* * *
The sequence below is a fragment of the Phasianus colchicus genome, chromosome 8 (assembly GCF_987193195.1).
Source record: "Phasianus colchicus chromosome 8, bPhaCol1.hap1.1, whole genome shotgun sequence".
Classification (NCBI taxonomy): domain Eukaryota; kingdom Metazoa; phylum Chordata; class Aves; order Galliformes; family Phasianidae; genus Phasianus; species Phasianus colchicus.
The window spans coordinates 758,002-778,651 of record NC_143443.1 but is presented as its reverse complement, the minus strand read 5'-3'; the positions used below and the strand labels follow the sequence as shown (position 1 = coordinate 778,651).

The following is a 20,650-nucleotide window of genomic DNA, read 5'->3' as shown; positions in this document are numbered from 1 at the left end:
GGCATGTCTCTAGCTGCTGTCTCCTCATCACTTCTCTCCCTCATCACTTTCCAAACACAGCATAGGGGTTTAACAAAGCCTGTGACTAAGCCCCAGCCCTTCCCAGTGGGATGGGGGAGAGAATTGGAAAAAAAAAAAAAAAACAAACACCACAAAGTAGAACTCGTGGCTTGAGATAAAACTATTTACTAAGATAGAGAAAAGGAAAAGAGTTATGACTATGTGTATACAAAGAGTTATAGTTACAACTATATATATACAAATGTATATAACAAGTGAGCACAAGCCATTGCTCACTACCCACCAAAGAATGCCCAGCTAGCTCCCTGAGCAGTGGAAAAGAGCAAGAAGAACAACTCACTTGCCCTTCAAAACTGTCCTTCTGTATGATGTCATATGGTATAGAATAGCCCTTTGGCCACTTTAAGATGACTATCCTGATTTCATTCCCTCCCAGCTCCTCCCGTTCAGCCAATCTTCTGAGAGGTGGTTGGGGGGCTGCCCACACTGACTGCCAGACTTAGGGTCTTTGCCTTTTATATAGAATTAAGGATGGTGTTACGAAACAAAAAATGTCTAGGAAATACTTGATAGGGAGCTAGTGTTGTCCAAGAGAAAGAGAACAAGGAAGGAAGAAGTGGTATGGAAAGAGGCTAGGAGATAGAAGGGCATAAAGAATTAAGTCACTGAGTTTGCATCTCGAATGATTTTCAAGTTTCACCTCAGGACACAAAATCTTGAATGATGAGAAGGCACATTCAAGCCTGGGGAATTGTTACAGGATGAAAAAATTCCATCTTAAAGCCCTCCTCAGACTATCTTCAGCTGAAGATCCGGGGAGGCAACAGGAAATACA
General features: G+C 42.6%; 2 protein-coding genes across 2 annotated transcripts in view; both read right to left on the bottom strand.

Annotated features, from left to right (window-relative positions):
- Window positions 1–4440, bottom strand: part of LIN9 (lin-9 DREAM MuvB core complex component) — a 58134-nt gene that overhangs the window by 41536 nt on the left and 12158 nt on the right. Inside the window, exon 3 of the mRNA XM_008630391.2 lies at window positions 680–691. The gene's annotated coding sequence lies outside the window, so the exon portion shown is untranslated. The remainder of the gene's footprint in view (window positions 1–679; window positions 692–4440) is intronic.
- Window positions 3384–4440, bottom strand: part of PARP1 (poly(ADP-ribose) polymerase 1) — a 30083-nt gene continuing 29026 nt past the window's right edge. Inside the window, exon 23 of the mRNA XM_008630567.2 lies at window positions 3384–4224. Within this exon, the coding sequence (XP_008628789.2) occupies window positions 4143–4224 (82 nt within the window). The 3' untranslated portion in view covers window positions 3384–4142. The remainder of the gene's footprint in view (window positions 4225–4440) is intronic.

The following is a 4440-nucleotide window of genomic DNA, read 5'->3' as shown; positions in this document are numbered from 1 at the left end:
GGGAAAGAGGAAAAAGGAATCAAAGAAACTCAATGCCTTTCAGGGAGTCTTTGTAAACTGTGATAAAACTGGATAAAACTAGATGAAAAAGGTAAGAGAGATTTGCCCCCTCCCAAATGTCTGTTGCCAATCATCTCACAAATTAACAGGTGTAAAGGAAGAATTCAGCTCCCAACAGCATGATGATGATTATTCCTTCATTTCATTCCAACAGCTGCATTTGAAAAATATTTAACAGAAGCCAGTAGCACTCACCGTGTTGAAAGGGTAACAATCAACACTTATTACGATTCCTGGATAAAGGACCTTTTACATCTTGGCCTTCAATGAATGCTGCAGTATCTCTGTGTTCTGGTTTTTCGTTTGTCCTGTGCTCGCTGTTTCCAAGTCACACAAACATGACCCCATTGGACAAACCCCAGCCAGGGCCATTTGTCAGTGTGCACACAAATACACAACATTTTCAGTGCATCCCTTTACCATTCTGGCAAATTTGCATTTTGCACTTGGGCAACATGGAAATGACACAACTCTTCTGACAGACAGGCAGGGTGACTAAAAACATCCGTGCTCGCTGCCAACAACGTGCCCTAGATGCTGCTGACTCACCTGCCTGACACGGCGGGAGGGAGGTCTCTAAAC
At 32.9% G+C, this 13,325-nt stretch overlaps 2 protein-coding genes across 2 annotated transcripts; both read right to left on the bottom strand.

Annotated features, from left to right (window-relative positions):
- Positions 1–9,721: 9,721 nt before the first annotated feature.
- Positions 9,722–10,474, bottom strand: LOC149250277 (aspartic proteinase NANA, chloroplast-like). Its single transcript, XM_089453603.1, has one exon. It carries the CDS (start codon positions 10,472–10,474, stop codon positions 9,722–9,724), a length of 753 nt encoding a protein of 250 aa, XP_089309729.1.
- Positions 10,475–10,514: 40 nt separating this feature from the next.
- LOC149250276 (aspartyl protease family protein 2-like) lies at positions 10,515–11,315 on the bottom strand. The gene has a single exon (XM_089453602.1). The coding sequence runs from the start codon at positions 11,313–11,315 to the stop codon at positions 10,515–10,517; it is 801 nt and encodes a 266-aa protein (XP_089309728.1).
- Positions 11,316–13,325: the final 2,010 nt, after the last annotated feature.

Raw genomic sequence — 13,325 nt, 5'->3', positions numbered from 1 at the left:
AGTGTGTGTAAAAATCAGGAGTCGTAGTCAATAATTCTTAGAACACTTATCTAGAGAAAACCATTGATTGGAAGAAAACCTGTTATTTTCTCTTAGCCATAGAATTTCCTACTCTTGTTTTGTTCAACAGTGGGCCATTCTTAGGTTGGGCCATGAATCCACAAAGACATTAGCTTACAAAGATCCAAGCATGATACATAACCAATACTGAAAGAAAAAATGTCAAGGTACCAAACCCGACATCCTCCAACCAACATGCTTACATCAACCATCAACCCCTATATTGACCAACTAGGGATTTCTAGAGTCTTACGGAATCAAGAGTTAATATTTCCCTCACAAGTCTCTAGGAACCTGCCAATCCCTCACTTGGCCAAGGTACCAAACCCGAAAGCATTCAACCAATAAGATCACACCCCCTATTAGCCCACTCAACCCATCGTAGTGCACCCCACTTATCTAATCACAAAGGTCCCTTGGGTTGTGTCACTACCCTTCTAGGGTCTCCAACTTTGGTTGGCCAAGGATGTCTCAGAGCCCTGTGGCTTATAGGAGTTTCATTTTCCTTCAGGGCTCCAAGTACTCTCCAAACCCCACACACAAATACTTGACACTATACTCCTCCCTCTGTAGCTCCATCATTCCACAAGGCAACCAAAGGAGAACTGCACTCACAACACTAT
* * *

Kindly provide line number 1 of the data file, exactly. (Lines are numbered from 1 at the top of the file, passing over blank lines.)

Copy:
The sequence below is a fragment of the Phasianus colchicus genome, chromosome 8 (assembly GCF_987193195.1).